This is where things get more subjective on my part: if I had read a piece that someone believed was directed at them and they made their feelings extraordinarily clear, I would hope that I wouldn’t behave as you have. I would hope that I would reflect upon what I had been told I had done and that I would do my dead level best to make it right with that person.

      I find the timing of the publication of this poem extraordinarily suspicious; I know that The Toast has a queue, but they don’t publish a tremendous amount of poetry and I know they like to mix things up in terms of content and in light of the recent discussions about Patricia Lockwood’s work and its reception by male critics…

      You have a history of being dismissive of other people’s experiences when it comes to harassment, you were in Jim Hines’s blog defending Jim Frenkel and being dismissive of Elise Matthesen’s complaint. So you will excuse me if I don’t believe your protestations here that you’re being unfairly persecuted.

      Finally, intent is not a +20 defense against an accusation harassment or bullying–I have hurt people without intending to do so and it has always been more important to me that I make amends and acknowledge what I have done than it is for me to be right. I’m sorry that you seem to feel otherwise.

  11. Veronica Schanoes

    @F.J. Bergmann: “We are now, as a community, at the mercy of anyone who cares to make a claim of harassment”

    This is so much nonsense. Yes, look at Jim Frenkel, welcomed back at the community’s premiere feminist conference–as are you; what savage justice has been meted out. What you interpret as “at the mercy of anyone who cares to make a claim of harassment” is, in actuality, merely what happens when a significant portion of the community no longer automatically dismisses such complaints as “no big deal” or “just the way it is” or “what you have to expect.” It no doubt seems unjust to harassers, used as they are to receiving unquestioning social license to operate, but providing targets of harassment with an assumption of good faith and taking their complaints seriously is due process.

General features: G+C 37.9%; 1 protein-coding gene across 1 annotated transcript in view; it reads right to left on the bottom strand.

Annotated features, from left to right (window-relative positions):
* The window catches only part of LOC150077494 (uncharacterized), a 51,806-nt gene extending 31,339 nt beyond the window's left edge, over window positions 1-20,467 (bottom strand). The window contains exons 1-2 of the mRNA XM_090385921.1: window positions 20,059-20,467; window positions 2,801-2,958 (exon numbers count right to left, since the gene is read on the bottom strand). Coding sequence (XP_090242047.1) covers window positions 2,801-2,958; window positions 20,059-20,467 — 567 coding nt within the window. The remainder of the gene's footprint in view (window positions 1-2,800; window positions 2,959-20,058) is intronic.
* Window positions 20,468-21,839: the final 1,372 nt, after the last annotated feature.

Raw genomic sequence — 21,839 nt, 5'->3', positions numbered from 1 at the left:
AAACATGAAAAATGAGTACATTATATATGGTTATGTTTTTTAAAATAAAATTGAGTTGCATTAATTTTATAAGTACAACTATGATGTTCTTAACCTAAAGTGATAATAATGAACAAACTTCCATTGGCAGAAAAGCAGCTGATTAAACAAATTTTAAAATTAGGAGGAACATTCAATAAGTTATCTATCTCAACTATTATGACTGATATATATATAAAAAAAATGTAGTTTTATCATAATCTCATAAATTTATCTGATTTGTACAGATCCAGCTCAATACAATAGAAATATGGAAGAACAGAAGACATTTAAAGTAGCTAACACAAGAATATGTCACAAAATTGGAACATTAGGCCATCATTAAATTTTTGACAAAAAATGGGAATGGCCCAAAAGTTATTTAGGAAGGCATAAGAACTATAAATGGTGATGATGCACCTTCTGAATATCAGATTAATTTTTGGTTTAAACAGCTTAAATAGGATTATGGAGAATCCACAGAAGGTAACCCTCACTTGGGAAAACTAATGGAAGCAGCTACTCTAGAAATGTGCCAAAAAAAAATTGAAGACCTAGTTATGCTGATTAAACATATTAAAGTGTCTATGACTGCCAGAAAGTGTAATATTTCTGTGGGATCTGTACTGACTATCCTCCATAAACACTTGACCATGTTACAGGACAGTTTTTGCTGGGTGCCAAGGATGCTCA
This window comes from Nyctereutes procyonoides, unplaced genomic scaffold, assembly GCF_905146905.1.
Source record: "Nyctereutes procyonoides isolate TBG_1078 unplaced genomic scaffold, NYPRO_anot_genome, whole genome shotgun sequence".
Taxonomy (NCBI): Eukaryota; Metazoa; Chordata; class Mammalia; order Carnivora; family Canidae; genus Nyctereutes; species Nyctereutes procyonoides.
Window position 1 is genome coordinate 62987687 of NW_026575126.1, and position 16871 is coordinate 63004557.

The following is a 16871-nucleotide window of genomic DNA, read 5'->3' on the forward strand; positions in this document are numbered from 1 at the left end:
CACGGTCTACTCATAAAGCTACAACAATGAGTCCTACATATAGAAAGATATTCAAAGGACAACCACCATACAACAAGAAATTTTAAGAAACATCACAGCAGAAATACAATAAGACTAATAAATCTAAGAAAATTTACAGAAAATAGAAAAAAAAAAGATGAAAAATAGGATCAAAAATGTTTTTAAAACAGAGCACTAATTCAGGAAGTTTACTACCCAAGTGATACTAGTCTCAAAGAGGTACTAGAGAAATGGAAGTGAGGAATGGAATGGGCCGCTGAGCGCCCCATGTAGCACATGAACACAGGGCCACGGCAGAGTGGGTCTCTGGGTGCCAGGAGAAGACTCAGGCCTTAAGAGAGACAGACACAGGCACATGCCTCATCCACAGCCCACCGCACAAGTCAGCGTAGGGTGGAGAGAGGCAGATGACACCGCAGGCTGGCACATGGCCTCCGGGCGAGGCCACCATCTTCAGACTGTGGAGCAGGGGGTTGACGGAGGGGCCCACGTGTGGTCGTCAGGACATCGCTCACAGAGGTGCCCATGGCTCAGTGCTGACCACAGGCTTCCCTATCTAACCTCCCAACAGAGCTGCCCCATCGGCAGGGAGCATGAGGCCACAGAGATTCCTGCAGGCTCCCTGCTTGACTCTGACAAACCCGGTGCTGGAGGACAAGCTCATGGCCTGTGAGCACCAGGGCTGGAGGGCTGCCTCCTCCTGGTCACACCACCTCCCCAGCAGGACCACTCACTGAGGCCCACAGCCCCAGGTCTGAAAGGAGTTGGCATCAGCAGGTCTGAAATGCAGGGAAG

And in the absence of a formal complaint, why would Wiscon give two shits about allowing you to “clarify matters”? How would it be their problem?

  12. Steve

    Regarding your clarifications, you did see the comments on your own blog linking to proof that you inaccurately accused a publisher of violation your copyright, yes?

    Inaccurate clarifications that would be libel if you knew or didn’t care about the truth are somewhat less than helpful to your case.

    • F.J. Bergmann

      Sonya Taaffe publicly offered to send my poem, which she had rejected, to “the necessary authorities”—her words. Her attempt to do so was a clear violation of both my copyright and editorial ethics.

    • Natalie Luhrs

      @F.J. Bergmann: Here’s some context for that. I know you’re not a fan of context but you know, considering that you read the poem out loud and that copies of it weren’t available for the WisCon committee to review in light of the complaint, well. I can see why the offer was made. And it is, generally, in alignment with the publication’s confidentiality statement.

    • F.J. Bergmann

      Strange Horizon’s confidentiality statement was hastily revamped following my demand for editorial accountability, to retroactively permit Sonya Taaffe to act as she did.

    • Natalie Luhrs

      @F.J. Bergmann: I’m going to suggest that you take a break from commenting here for a while.

  13. Ann Somerville

    I’m as wary as anyone could be of accepting charges of harassment without substantiation, having been the target of this myself and knowing for a fact how this shit can be beat up when one side is considered more ‘worthy’ than the other.


    Ms Bergman, you are telling lies about people. You cast doubt on people who made the incredibly difficult decision to expose a powerful and long-term abuser and harasser, based on nothing but the harasser’s own account of his behaviour. And you are pushing to publish a poem which you have known for two years has, at the very least, upset people, at the very time when your problematic behaviour has been made public, instead of waiting for the ‘due process’ you’re so hot on, to occur.

    Innocent or not, you are behaving really, really badly. I read the poem and at first glance, it seemed clever and well written. I still think that, although, I also agree that this interpretation by the SH editor, Sonya Taffe, is quite valid:

    The details Rose cites are all present, and the poem moreover depends on a characterization of its Baba Yaga as an unattractive deceiver who strings the American along for as much as she can get out of him financially, which is not a component of the original folktales, but does play up to stereotypes of untrustworthy, chiseling (foreign) women. The American is a walking case of male privilege, but the poem ultimately presents him as victimized.

    It’s not a feminist poem, and reading it at WisCon was amazingly tin-eared of you, in the kindest interpretation. No, you may have not done it with the intention of harassment. But you’re behaving like a threatened harasser now, and if you want people to take your defence seriously, I suggest you stop doing that.